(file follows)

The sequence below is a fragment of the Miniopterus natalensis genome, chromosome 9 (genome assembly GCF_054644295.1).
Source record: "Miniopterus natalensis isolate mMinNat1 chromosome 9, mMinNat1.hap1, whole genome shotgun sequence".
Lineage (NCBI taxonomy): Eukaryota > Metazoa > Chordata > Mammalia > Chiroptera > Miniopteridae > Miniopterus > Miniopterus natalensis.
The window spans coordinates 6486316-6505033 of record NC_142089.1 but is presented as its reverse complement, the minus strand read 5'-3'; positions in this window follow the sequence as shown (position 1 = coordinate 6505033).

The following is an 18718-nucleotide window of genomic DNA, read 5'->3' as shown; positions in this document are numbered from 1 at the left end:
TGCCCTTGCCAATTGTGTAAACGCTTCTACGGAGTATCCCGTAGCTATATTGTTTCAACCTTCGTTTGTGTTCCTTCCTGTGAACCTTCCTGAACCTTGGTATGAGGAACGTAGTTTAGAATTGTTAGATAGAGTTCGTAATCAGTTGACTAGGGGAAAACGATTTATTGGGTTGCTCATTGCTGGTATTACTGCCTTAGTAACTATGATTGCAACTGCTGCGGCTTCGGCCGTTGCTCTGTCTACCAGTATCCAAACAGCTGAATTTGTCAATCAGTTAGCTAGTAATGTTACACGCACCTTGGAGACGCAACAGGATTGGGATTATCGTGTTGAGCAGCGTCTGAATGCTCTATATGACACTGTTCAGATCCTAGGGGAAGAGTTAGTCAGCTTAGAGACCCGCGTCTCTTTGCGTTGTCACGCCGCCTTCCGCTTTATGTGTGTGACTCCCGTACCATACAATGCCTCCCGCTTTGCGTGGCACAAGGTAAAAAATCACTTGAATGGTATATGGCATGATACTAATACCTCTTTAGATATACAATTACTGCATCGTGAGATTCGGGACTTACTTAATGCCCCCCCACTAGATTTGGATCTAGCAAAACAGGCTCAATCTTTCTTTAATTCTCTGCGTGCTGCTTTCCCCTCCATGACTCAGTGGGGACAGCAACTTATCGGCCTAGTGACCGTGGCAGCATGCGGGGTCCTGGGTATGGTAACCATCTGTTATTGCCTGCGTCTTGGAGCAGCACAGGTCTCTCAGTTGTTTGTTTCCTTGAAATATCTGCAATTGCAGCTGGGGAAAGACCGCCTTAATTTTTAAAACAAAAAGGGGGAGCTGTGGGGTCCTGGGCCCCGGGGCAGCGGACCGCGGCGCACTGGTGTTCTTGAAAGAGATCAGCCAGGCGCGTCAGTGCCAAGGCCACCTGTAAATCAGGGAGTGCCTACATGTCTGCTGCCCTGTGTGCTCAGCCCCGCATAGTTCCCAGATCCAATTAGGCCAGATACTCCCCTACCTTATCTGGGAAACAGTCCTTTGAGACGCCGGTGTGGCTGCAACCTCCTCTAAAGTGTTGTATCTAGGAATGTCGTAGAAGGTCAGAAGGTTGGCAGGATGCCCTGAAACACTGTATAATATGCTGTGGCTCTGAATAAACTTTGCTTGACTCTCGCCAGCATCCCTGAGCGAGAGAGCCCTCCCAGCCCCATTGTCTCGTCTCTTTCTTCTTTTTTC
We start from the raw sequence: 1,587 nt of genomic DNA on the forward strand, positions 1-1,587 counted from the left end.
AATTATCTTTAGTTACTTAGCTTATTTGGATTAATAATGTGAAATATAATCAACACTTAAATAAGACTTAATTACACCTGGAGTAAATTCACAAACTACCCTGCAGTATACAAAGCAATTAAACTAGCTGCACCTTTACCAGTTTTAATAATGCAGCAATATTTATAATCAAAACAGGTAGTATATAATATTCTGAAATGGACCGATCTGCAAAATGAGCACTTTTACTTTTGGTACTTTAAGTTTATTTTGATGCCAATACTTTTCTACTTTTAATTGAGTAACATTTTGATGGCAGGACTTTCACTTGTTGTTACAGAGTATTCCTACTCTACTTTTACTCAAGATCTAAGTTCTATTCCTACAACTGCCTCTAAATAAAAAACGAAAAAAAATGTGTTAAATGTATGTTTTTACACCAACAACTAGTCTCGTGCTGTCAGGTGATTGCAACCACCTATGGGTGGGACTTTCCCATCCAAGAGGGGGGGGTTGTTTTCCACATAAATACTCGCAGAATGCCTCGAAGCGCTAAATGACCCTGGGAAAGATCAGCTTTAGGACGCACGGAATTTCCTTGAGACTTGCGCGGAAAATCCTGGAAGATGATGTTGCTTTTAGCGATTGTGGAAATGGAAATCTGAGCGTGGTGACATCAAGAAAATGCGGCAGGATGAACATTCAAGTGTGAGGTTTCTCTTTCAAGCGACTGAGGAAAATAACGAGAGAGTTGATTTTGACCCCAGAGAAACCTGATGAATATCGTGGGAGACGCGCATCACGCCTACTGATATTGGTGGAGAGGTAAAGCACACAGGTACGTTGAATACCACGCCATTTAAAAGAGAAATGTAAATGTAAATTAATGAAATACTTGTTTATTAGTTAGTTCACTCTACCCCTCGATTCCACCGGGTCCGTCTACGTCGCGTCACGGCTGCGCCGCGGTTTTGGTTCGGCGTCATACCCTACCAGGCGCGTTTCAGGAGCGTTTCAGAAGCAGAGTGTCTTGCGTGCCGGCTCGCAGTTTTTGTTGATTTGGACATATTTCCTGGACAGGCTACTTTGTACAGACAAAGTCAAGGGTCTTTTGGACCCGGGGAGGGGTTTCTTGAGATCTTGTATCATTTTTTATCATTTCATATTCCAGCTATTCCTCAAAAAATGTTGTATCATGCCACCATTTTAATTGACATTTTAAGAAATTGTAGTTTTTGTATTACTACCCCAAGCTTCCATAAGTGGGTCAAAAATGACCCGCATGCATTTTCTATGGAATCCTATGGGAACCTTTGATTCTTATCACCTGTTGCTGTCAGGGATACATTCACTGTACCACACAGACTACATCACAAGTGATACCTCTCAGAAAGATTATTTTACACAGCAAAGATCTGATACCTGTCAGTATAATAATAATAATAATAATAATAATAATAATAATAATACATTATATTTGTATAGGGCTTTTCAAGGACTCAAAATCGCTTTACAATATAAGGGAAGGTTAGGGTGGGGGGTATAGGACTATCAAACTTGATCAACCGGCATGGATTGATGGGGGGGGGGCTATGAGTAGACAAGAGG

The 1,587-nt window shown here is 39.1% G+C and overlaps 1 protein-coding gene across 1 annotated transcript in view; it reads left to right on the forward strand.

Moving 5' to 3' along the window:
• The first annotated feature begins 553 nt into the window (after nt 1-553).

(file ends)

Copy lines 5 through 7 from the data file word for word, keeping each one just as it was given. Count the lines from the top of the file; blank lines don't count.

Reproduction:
The following is an 18718-nucleotide window of genomic DNA, read 5'->3' as shown; positions in this document are numbered from 1 at the left end:
TGCCCTTGCCAATTGTGTAAACGCTTCTACGGAGTATCCCGTAGCTATATTGTTTCAACCTTCGTTTGTGTTCCTTCCTGTGAACCTTCCTGAACCTTGGTATGAGGAACGTAGTTTAGAATTGTTAGATAGAGTTCGTAATCAGTTGACTAGGGGAAAACGATTTATTGGGTTGCTCATTGCTGGTATTACTGCCTTAGTAACTATGATTGCAACTGCTGCGGCTTCGGCCGTTGCTCTGTCTACCAGTATCCAAACAGCTGAATTTGTCAATCAGTTAGCTAGTAATGTTACACGCACCTTGGAGACGCAACAGGATTGGGATTATCGTGTTGAGCAGCGTCTGAATGCTCTATATGACACTGTTCAGATCCTAGGGGAAGAGTTAGTCAGCTTAGAGACCCGCGTCTCTTTGCGTTGTCACGCCGCCTTCCGCTTTATGTGTGTGACTCCCGTACCATACAATGCCTCCCGCTTTGCGTGGCACAAGGTAAAAAATCACTTGAATGGTATATGGCATGATACTAATACCTCTTTAGATATACAATTACTGCATCGTGAGATTCGGGACTTACTTAATGCCCCCCCACTAGATTTGGATCTAGCAAAACAGGCTCAATCTTTCTTTAATTCTCTGCGTGCTGCTTTCCCCTCCATGACTCAGTGGGGACAGCAACTTATCGGCCTAGTGACCGTGGCAGCATGCGGGGTCCTGGGTATGGTAACCATCTGTTATTGCCTGCGTCTTGGAGCAGCACAGGTCTCTCAGTTGTTTGTTTCCTTGAAATATCTGCAATTGCAGCTGGGGAAAGACCGCCTTAATTTTTAAAACAAAAAGGGGGAGCTGTGGGGTCCTGGGCCCCGGGGCAGCGGACCGCGGCGCACTGGTGTTCTTGAAAGAGATCAGCCAGGCGCGTCAGTGCCAAGGCCACCTGTAAATCAGGGAGTGCCTACATGTCTGCTGCCCTGTGTGCTCAGCCCCGCATAGTTCCCAGATCCAATTAGGCCAGATACTCCCCTACCTTATCTGGGAAACAGTCCTTTGAGACGCCGGTGTGGCTGCAACCTCCTCTAAAGTGTTGTATCTAGGAATGTCGTAGAAGGTCAGAAGGTTGGCAGGATGCCCTGAAACACTGTATAATATGCTGTGGCTCTGAATAAACTTTGCTTGACTCTCGCCAGCATCCCTGAGCGAGAGAGCCCTCCCAGCCCCATTGTCTCGTCTCTTTCTTCTTTTTTC
We start from the raw sequence: 1,587 nt of genomic DNA on the forward strand, positions 1-1,587 counted from the left end.